China’s changing laser markets: The new globalization model, uncertainties, and challenges

May 20, 2021
China is the largest single laser market in the world, and thus the presentation from Bo Gu was eagerly awaited.

China is the largest single laser market in the world, and thus the presentation from Bo Gu was eagerly awaited. The Chinese laser market was growing in 2017 and 2018, went down in 2019, and then came the pandemic. It first hit Wuhanthe home of many Chinese laser and photonics companiesthen Europe, North America, and the rest of the world. Fortunately, China recovered relatively fast—and so did the Chinese laser market. With a total volume of $10.91 billion, it crossed the mark of $10 billion in 2020.

Within the bigger picture, China is making some important changes. China’s GDP grew only 2.3% last year. Still, its volume reached about $21 trillion, which is 74% of the U.S. GDP. This is one starting point to understand the new Chinese concept of Dual Circulation, which refers to internal and external economic circles. After decades of ever-growing exports, China will develop its domestic markets now, and increase consumption. Gu recommends for American companies trying to maintain business in China to formulate a multiyear strategy for product localization based on the companys competitive advantage over the good-enough products in the target market segment. If necessary, it should acquire local assets, where China has the strength that the U.S. lacks.

One upcoming strength of China is a growing engineering workforce. Every year, China produces 6 million college graduates with STEM degrees, which is about 10X the U.S. graduation size. This fits into a picture that Gu painted: Until about 2011, China benefited from its huge, cheap workforce, creating a population dividend. Now, it enters the era of engineering dividend. This will help China to shift up to higher added value in the industrial chain. This is a major goal of the Made in China 2025 initiative, which Gu presented two years ago. Within this initiative, China wants to modernize its manufacturing capabilities and move from the world’s largest manufacturer in 2015 to the world’s premier Tier 1 manufacturer in 2045.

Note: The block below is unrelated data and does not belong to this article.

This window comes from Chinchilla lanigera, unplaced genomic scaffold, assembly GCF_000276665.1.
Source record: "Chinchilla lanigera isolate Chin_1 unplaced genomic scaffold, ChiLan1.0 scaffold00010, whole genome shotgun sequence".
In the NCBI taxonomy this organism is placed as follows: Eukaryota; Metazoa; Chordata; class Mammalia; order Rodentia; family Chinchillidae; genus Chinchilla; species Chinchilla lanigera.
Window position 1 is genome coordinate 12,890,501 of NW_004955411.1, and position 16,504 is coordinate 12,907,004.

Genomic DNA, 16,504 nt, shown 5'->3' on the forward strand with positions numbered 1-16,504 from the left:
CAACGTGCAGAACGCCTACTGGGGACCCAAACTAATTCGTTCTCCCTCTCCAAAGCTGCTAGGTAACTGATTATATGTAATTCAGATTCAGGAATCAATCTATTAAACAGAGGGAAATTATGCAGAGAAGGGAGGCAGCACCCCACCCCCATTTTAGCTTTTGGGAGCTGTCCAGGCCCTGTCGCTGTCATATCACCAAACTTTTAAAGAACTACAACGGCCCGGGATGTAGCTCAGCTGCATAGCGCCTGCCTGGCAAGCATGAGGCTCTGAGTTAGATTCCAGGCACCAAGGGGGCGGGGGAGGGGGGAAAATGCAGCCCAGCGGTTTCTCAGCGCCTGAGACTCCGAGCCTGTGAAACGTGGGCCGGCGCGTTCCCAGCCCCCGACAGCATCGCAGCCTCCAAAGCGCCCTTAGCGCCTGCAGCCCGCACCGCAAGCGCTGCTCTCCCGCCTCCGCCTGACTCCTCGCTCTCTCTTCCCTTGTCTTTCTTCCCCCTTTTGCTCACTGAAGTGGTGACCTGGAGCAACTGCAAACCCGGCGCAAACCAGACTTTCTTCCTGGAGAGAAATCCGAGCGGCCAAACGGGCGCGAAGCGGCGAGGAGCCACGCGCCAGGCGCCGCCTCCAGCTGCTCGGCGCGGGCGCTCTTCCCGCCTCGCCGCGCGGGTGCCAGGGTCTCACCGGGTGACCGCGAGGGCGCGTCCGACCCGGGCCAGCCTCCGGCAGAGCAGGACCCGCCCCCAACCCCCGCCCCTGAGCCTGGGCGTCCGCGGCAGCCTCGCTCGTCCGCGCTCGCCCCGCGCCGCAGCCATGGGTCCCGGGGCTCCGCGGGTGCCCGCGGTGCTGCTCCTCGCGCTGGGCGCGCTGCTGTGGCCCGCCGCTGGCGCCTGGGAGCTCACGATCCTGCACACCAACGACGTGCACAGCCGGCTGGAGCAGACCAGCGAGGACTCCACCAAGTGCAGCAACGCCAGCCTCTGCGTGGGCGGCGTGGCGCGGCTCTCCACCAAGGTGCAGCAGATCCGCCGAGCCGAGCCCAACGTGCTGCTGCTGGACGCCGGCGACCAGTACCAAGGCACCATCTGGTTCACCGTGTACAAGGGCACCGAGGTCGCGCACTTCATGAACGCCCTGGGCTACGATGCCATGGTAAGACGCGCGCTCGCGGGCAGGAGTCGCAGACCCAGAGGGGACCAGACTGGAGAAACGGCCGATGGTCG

The current developments of the Chinese laser markets fit well in this picture: More than 150 Chinese companies with considerable technical skills now offer industrial lasers. They have opened an aggressive price war, which squeezes foreign companies out of market segments. This domestication process has been finalized for low- to medium-power fiber lasers, it extends to high-power fiber lasers in 2021, and will come to the field of ultrashort-pulse lasers as well.

While unit prices for industrial laser systems continue to fall rapidly, the number of sold systems rises even faster. The Chinese fiber laser market size is about $1.38 billion (2020), of which the domestic portion is about $773 million, or about 56%. And that is also about 28% of the worlds total revenue. For 2021, Gu forecasts a solid 15% growth for the total Chinese laser market (see figure).

The background for this remarkable growth is multifaceted: There are new national infrastructure projects, including railways, bridges, airports, seaports, subways, etc., which drive industrial laser systems sales. In addition, 3C [Computers, Communications, and Consumer Electronics] electronics, the 5G network rollout, and investments in e-mobility are driving laser sales. Furthermore, the export for Chinese lasers and systems is growing steadily. This may be aimed at Asian markets at first, but it certainly will not stop there. After all, the Chinese laser market is flourishing and seems as if it will continue to do so.


About the Author

Andreas Thoss | Contributing Editor, Germany

Andreas Thoss is the Managing Director of THOSS Media (Berlin) and has many years of experience in photonics-related research, publishing, marketing, and public relations. He worked with John Wiley & Sons until 2010, when he founded THOSS Media. In 2012, he founded the scientific journal Advanced Optical Technologies. His university research focused on ultrashort and ultra-intense laser pulses, and he holds several patents.

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